Obituary: Duncan Forbes Hogg 20th July 1988 – 30th October 2008

TRIBUTES have been paid this week to young undergraduate Duncan Hogg, the son of highly-respected teachers Forbes and Heather Hogg, who has died suddenly from a diabetes-related condition.

Duncan, 20, had been studying at Edinburgh University, where he was also president of the Swing Dance Society. His family have asked for donations to be made to Diabetes UK. At the request of the Shetland Times, they provided the following account of his life.

Duncan Hogg was born in Lerwick in 1988, the first child of Forbes and Heather, originally from Lanarkshire. Ramsay and Lauren made the family complete by 1992.

Duncan was a pupil at Sound Primary in Lerwick, and loved reading – he had read the Chronicles of Narnia by the age of six and, a manic multi-tasker, would typically be reading two or three books simultaneously. He played for Lerwick Rangers from age of eight to 15.

At the age of 12 he went to Anderson High in Lerwick, and in 2000 was diagnosed as type one diabetic. Worrying though this was it didn’t stop him persuading the consultant at Aberdeen Royal Infirmary to allow him to fly back home on Up-Helly-A’ morning to take his part in the junior Jarl squad that year.

With “sporty parents”, it was not surprising that he participated in lots of sports and activities. Duncan learned to swim and he trained hard for a year before moving onto squash and fencing – he loved the sabre and by the age of 15 had become Master at Arms in his local club. He competed in the Glasgow Fencing Open and won a treasured bronze medal.

As a senior pupil, Duncan was lucky enough to take part in trips abroad and his involvement in the “global classroom” took him at the age of 16 all the way to Towa Cho in Iwate province, north-east Japan – a very different world full of croaking frogs, chirping crickets and old ladies in conical hats bent over in paddy fields planting rice. He was entranced and developed a passion for the Far East that was never to leave him. He went to Japan twice with the school and had a huge enthusiasm for Japanese and Korean cuisine, films and books. Duncan wanted to study Japanese at university, but there were no suitable courses available in Scotland, so he decided to read Law at Edinburgh University.

He loved the city and the student lifestyle. But after a frustrating second year, he had recently changed the direction of his academic life, switching from Law to Japanese studies, and was really beginning to find his feet and enjoy his life and studies again, developing a growing circle of friends from all over the globe.

But university life wasn’t all hard work and no play. He was never really into popular contemporary music, but he liked old, interesting or unusual stuff, particularly blues, jazz, soul and big band stuff. Some of his favourite music was by Frank Sinatra, Andy Kirk and his Clouds of Joy and Duke Ellington.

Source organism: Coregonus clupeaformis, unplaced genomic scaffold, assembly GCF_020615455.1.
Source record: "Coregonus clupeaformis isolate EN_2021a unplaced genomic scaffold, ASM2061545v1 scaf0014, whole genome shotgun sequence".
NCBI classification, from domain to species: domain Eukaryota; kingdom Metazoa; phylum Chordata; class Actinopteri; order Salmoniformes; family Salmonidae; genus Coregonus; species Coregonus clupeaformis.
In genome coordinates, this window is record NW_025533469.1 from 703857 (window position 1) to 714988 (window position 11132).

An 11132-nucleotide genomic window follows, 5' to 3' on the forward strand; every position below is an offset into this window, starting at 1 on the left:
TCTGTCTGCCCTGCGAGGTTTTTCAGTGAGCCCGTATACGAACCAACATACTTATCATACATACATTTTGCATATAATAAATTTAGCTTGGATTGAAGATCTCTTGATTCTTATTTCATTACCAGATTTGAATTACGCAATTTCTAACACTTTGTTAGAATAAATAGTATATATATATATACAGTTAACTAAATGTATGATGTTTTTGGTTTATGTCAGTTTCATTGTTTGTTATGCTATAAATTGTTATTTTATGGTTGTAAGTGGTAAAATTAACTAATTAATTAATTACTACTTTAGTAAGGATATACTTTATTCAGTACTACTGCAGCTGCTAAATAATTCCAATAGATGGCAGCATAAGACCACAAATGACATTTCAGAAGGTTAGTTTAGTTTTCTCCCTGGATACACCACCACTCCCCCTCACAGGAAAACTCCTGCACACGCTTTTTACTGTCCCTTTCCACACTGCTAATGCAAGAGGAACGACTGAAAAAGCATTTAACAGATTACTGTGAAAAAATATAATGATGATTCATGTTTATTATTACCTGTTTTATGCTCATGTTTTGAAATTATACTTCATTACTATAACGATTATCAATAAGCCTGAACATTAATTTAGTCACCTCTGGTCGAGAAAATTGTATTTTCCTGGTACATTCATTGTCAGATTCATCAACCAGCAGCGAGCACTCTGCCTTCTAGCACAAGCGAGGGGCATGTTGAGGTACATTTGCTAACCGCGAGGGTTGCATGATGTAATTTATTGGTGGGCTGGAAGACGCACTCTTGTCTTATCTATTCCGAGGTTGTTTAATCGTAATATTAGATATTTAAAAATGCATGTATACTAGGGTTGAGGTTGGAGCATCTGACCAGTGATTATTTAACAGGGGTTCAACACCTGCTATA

He enjoyed all types of strategy and board games, role-playing games and computer games, and was part of a large group of friends who spent many happy hours playing them. At these times, he was notorious for inventive clues and names for characters, and for silencing friends with random Japanese words and phrases dropped into the con­versation.

His musical tastes made it kind of inevitable that he join the Edinburgh University Swing Dance Society, and he became its president last year – another way he continued to make many new friends, especially when acting as an ambassador for the society, and welcoming and helping to teach the dances to students from other countries.

Playful, polite and sociable, he went out of his way to make sure people were included. He had a very distinctive walk and style, and while he was in Edinburgh his style changed from basic leather jacket and jeans to a trademark goatee beard, long floppy hair and trilby hat, worn with a tweed jacket – in a look that could best be described as eclectic and bohemian.

In keeping with his love of Oriental film, he recently took a photo of a particular favourite Japanese actor to the hairdresser so he could have his hair cut the same way.

His sudden death – diabetes related – on 30th October came as a terrible shock to all of his family, friends and acquaintances.

A celebration of his life took place in his beloved Edinburgh, last Thursday, 6th November, and all of his family was gladdened to see how many of his young friends from Shetland and Edinburgh were able to attend his funeral.

Special mention should be made of the EUSDS (Edin Uni Swing Dance Soc) for the very moving but uplifting Book of Reminiscence – stories and photographs – they put together for the family, and for the joyful demonstration of swing dancing they put on for the guests after the funeral at the request of Lauren and Ramsay.

Edinburgh University has also been very kind and helpful, and the University chaplaincy service provided great comfort.

A collection taken at his funeral raised £375 for Diabetes UK.

The family would like to take this opportunity to thank everyone for their support, kind words, condolences, cards and flowers. Duncan didn’t really believe in all that “card stuff”, so if you wish to make a donation to Diabetes UK, we are sure that would have made him smile!

It’s clear that Duncan “Pops” Hogg will be greatly missed by everyone who knew him, whether for 20 minutes or 20 years.


Get Latest News in Your Inbox

Join the The Shetland Times mailing list to get one daily email update at midday on what's happening in Shetland.